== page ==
on April 13, 2005 by Shlomo Schwartzberg
It's not surprising that in the first few minutes of his new film, writer/director Todd Solondz kills off the "heroine" of his acclaimed "Welcome to the Dollhouse," making fun of her death in the process. It's just the latest salvo in his contemptible attitude towards his characters and, by extension, the filmgoer. "Palindromes" is just more of the same.

Twelve-year-old Aviva (whose name is a palindrome--the same backwards and forwards--and who is played by eight different actors, one of whom is a boy) wants desperately to get pregnant. Since her parents (wisely) oppose this wish, she runs way from home, encountering all sorts of odd denizens of Middle America in her travels.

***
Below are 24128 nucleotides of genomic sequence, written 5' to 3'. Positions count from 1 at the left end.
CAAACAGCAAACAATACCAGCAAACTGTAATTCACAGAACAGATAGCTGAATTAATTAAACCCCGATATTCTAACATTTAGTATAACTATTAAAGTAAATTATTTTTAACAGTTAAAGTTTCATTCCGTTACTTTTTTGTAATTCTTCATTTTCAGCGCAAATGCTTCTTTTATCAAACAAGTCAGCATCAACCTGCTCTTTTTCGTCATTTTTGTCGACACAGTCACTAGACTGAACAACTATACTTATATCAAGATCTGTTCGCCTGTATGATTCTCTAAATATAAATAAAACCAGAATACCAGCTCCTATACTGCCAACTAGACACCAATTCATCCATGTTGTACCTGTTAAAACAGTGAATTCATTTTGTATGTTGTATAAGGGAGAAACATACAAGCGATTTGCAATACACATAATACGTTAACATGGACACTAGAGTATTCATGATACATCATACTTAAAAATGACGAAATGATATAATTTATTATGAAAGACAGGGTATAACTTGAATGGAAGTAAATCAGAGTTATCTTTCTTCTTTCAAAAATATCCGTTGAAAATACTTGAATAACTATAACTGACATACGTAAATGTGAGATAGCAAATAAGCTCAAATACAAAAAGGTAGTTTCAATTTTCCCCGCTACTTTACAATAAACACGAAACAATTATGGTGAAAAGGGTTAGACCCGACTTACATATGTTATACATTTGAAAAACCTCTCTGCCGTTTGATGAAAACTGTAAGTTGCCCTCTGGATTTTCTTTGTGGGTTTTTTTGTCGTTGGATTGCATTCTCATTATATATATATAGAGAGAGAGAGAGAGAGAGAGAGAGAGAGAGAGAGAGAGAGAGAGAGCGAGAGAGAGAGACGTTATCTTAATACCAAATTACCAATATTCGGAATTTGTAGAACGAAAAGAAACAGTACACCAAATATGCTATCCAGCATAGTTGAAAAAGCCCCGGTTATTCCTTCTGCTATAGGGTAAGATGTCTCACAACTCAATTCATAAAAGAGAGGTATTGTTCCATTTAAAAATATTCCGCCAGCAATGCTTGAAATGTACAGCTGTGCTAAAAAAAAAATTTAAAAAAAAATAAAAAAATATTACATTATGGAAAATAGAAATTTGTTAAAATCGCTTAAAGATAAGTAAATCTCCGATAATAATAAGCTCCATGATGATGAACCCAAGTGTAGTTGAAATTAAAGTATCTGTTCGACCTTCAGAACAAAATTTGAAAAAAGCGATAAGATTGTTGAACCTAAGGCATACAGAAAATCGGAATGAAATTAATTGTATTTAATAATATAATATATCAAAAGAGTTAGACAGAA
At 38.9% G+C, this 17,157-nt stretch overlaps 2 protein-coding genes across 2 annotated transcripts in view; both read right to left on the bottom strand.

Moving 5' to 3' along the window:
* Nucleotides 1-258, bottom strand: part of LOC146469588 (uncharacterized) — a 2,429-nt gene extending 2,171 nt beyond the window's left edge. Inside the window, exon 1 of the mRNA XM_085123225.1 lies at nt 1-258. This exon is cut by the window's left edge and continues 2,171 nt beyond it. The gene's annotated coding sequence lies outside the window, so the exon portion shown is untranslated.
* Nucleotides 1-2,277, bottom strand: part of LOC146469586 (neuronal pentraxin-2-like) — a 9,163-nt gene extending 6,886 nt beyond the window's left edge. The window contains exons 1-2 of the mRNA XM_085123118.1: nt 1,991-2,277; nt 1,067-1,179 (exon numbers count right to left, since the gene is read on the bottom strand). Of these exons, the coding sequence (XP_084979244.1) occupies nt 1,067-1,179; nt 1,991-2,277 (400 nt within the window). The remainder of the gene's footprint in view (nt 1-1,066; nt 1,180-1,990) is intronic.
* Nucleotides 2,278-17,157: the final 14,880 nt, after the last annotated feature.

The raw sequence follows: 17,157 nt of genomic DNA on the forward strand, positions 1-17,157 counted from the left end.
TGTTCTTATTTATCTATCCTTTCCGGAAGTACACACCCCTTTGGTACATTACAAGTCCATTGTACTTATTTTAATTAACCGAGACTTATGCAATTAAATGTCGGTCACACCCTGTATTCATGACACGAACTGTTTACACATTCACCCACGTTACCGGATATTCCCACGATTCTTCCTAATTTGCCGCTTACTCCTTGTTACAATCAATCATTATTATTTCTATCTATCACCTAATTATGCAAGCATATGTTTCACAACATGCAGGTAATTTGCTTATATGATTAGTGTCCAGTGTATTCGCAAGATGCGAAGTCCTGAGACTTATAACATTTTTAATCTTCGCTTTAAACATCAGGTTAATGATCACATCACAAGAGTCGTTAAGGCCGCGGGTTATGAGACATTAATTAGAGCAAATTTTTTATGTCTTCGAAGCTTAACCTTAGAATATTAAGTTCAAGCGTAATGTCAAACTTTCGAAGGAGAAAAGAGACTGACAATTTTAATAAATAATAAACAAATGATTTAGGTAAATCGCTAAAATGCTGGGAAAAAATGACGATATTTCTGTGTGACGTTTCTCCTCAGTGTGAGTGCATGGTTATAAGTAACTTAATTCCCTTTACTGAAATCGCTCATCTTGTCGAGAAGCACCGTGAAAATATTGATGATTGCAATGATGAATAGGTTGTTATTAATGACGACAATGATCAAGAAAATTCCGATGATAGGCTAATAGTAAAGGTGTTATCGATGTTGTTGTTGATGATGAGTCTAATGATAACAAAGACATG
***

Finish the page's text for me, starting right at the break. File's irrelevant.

From its grotesque portrait of a household of born-again Christians ("Freaks" without the compassion) to its casting of an obese girl as one of the Avivas, "Palindromes" reeks of Solondz's trademark nastiness, reveling in a childish ability to shock the viewer. It all adds up to a painfully dull, slipshod and pointless portrait of America. Starring Ellen Barkin, Stephen Adly Guirgis and Jennifer Jason Leigh. Directed and written by Todd Solondz. Produced by Derrick Tseng and Mike Ryan. A Wellspring release. Drama. Unrated. Running time: 100 min

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